I think about nationalism a lot. I hate nationalism. Nationalism—called “patriotism” in America—is a scourge of the modern era. As for nationalists—whatever their nationality—, discussion with them is futile, when not impossible. On the perversity of nationalism, I particularly like this passage by Erich Fromm, from his book The Sane Society (New York: Rinehart & Company, 1955), pp. 57-60.
[W]e find, in the European development, the persistence of…the fixation to blood and soil. Man—freed from the traditional bonds of the medieval community, afraid of the new freedom which transformed him into an isolated atom—escaped into a new idolatry of blood and soil, of which nationalism and racism are the two most evident expressions. (…)
(…) Nationalism, originally a progressive movement, replaced the bonds of feudalism and absolutism. The average man today obtains his sense of identity from his belonging to a nation, rather from his being a “son of man.” His objectivity, that is, his reason is warped by this fixation. He judges the “stranger” with different criteria than the members of his own clan. His feelings toward the stranger are equally warped. Those who are not “familiar” by bonds of blood and soil (expressed by common language, customs, food, songs, etc.) are looked upon with suspicion, and paranoid delusions about them can spring up at the slightest provocation. The incestuous fixation not only poisons the relationship of the individual to the stranger, but to the members of his own clan and to himself. The person who has not freed himself from the ties to blood and soil is not yet fully born as a human being; his capacity for love and reason are crippled; he does not experience himself nor his fellow man in their—and his own—human reality.
Nationalism is our form of incest, is our idolatry, is our insanity. “Patriotism” is its cult. It should hardly be necessary to say, that by “patriotism” I mean that attitude which puts the own nation above humanity, above the principles of truth and justice; not the loving interest in one’s own nation, which is the concern with the nation’s spiritual as much as with its material welfare—never with its power over other nations. Just as love for one individual which excludes the love for others is not love, love for one’s country which is not part of love for one’s humanity is not love, but idolatrous worship.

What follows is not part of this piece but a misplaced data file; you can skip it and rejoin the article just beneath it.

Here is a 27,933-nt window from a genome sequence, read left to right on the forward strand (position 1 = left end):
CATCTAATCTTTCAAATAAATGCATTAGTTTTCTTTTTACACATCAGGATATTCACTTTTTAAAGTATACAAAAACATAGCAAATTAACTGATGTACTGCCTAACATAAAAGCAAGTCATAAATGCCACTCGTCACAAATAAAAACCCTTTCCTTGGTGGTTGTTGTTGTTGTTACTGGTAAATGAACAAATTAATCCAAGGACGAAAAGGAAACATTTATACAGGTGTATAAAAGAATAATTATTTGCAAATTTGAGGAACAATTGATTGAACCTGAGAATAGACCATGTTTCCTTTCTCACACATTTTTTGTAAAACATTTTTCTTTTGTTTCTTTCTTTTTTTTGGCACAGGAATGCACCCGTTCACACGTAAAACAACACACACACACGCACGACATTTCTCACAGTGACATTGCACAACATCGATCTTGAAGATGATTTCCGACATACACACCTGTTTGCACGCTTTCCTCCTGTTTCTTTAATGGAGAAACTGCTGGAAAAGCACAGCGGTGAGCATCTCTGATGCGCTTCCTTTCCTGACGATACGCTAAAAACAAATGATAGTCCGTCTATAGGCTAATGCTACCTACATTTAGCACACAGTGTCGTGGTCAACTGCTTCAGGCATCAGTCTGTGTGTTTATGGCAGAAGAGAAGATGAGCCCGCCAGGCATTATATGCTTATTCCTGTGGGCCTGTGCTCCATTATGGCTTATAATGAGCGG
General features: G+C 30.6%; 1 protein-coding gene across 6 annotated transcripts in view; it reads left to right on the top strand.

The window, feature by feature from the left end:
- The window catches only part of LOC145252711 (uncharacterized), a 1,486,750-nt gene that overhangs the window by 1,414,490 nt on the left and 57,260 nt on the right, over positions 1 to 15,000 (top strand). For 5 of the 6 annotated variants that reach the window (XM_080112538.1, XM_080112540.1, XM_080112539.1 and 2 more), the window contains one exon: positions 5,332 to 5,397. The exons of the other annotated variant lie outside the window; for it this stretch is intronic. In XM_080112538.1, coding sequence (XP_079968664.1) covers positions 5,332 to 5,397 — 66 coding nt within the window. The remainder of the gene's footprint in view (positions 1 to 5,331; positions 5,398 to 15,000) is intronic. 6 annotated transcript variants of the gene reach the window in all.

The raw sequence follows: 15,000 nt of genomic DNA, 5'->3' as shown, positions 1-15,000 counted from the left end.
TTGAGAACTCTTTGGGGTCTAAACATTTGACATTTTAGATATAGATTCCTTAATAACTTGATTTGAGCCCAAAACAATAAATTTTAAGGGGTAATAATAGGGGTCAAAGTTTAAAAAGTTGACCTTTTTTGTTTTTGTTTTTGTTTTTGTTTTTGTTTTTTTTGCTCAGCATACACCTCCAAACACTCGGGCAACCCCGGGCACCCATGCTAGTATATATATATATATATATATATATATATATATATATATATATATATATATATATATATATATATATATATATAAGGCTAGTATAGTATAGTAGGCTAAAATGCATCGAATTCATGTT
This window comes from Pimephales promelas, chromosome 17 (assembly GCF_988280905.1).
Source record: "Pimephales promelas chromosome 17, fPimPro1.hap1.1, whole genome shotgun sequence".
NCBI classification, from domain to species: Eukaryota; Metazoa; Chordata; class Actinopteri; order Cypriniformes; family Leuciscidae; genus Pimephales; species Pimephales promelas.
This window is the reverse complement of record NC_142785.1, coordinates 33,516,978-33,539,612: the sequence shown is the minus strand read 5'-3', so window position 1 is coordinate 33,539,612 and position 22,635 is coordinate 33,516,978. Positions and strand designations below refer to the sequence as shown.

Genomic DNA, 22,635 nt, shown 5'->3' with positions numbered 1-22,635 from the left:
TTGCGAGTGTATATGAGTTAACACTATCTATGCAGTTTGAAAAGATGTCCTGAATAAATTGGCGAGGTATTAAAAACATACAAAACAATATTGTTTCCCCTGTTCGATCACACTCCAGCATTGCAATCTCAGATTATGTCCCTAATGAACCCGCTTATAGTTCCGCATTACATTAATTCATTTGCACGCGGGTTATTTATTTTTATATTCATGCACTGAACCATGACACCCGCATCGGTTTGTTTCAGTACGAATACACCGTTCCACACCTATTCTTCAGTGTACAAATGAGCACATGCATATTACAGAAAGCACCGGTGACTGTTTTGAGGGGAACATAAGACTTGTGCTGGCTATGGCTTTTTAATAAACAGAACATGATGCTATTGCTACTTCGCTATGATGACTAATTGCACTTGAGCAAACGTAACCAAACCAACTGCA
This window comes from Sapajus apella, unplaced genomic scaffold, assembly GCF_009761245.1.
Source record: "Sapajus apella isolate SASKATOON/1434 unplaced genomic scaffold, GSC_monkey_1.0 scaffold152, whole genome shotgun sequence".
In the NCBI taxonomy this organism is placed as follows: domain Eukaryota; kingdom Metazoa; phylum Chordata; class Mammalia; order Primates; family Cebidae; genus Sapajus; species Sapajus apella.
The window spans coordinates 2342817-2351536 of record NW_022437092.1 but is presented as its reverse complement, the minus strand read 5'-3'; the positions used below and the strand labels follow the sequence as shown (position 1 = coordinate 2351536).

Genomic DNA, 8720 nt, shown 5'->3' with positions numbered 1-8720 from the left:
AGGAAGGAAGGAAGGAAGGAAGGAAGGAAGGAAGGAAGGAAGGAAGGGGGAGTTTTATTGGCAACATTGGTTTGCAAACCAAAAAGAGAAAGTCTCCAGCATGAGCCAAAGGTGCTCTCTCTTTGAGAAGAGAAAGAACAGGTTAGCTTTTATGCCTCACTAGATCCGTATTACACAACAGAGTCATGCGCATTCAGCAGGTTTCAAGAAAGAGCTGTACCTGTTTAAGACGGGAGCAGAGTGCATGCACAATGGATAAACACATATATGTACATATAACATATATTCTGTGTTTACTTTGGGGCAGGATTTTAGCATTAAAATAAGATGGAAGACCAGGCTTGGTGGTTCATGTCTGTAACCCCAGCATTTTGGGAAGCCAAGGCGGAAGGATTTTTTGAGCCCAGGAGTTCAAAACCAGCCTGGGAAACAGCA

The idolatrous character of national feeling can be seen in the reaction to the violations of clan symbols, a reaction which is very different from that to the violation of religious or moral symbols. Let us picture a man who takes the flag of his country to a street of one of the cities of the Western world, and tramples on it in view of other people. He would be lucky not to be lynched. Almost everybody would feel a sense of furious indignation, which hardly permits of any objective thought. The man who desecrated the flag would have done something unspeakable; he would have committed a crime which is not one crime among others, but the crime, the one unforgivable and unpardonable. Not quite as drastic, but nevertheless qualitatively the same would be the reaction to a man who says, “I do not love my country,” or, in the case of war, “I do not care for my country’s victory.” Such a sentence is a real sacrilege, and a man saying it becomes a monster, an outlaw in the feelings of his fellow men.
(…) Even if a man should speak disparagingly of God, he would hardly arouse the same feeling of indignation as against the crime, against the sacrilege which is the violation of the symbols of the country. (…)
After the great European Revolutions of the seventeenth and eighteenth centuries failed to transform “freedom from” into “freedom to,” nationalism and state worship became the symptoms of a regression to incestuous fixation. Only when man succeeds in developing his reason further than he has done so far, only when he can build a world based on human solidarity and justice, only when he can feel rooted in the experience of universal brotherliness, will he have transformed his world into a truly human home.
Brilliant. I have the passage in French translation as well, which I’ll put up at some point.